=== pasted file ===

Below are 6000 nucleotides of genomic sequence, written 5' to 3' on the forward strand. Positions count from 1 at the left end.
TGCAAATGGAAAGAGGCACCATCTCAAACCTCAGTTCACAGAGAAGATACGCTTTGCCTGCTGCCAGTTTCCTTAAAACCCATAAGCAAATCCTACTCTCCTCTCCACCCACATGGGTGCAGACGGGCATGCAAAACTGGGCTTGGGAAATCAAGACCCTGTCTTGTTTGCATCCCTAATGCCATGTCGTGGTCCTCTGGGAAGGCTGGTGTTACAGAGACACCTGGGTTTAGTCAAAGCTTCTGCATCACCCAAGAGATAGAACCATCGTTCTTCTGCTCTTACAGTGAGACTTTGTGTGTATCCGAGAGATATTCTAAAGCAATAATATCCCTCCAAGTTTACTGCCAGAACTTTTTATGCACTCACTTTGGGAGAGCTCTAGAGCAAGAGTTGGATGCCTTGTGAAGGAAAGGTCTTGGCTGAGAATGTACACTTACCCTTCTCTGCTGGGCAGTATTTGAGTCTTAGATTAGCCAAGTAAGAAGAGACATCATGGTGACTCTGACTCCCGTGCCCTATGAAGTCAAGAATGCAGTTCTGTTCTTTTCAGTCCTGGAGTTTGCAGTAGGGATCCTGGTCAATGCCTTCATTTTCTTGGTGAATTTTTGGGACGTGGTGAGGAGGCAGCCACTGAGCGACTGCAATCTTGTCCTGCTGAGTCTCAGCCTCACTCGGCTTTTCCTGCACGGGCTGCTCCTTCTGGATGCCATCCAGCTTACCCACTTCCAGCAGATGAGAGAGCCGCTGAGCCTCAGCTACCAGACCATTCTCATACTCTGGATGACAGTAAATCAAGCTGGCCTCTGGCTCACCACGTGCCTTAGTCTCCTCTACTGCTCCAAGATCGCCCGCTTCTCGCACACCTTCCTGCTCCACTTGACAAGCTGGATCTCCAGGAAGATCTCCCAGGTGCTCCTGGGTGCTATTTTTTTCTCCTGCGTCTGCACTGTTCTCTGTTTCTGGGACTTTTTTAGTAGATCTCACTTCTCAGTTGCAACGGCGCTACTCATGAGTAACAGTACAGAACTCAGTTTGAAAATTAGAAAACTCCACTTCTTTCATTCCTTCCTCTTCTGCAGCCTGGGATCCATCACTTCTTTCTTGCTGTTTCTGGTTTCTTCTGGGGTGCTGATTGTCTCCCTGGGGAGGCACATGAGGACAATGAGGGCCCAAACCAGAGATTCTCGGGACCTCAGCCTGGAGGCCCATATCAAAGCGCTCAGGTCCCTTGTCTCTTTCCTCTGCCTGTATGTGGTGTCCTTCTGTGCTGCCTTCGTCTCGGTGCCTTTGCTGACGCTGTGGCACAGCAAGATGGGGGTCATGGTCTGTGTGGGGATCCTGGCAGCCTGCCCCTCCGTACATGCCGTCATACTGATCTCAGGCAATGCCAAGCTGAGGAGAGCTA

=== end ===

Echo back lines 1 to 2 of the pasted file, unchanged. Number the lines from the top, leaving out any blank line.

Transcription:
Below are 6000 nucleotides of genomic sequence, written 5' to 3' on the forward strand. Positions count from 1 at the left end.
TGCAAATGGAAAGAGGCACCATCTCAAACCTCAGTTCACAGAGAAGATACGCTTTGCCTGCTGCCAGTTTCCTTAAAACCCATAAGCAAATCCTACTCTCCTCTCCACCCACATGGGTGCAGACGGGCATGCAAAACTGGGCTTGGGAAATCAAGACCCTGTCTTGTTTGCATCCCTAATGCCATGTCGTGGTCCTCTGGGAAGGCTGGTGTTACAGAGACACCTGGGTTTAGTCAAAGCTTCTGCATCACCCAAGAGATAGAACCATCGTTCTTCTGCTCTTACAGTGAGACTTTGTGTGTATCCGAGAGATATTCTAAAGCAATAATATCCCTCCAAGTTTACTGCCAGAACTTTTTATGCACTCACTTTGGGAGAGCTCTAGAGCAAGAGTTGGATGCCTTGTGAAGGAAAGGTCTTGGCTGAGAATGTACACTTACCCTTCTCTGCTGGGCAGTATTTGAGTCTTAGATTAGCCAAGTAAGAAGAGACATCATGGTGACTCTGACTCCCGTGCCCTATGAAGTCAAGAATGCAGTTCTGTTCTTTTCAGTCCTGGAGTTTGCAGTAGGGATCCTGGTCAATGCCTTCATTTTCTTGGTGAATTTTTGGGACGTGGTGAGGAGGCAGCCACTGAGCGACTGCAATCTTGTCCTGCTGAGTCTCAGCCTCACTCGGCTTTTCCTGCACGGGCTGCTCCTTCTGGATGCCATCCAGCTTACCCACTTCCAGCAGATGAGAGAGCCGCTGAGCCTCAGCTACCAGACCATTCTCATACTCTGGATGACAGTAAATCAAGCTGGCCTCTGGCTCACCACGTGCCTTAGTCTCCTCTACTGCTCCAAGATCGCCCGCTTCTCGCACACCTTCCTGCTCCACTTGACAAGCTGGATCTCCAGGAAGATCTCCCAGGTGCTCCTGGGTGCTATTTTTTTCTCCTGCGTCTGCACTGTTCTCTGTTTCTGGGACTTTTTTAGTAGATCTCACTTCTCAGTTGCAACGGCGCTACTCATGAGTAACAGTACAGAACTCAGTTTGAAAATTAGAAAACTCCACTTCTTTCATTCCTTCCTCTTCTGCAGCCTGGGATCCATCACTTCTTTCTTGCTGTTTCTGGTTTCTTCTGGGGTGCTGATTGTCTCCCTGGGGAGGCACATGAGGACAATGAGGGCCCAAACCAGAGATTCTCGGGACCTCAGCCTGGAGGCCCATATCAAAGCGCTCAGGTCCCTTGTCTCTTTCCTCTGCCTGTATGTGGTGTCCTTCTGTGCTGCCTTCGTCTCGGTGCCTTTGCTGACGCTGTGGCACAGCAAGATGGGGGTCATGGTCTGTGTGGGGATCCTGGCAGCCTGCCCCTCCGTACATGCCGTCATACTGATCTCAGGCAATGCCAAGCTGAGGAGAGCTA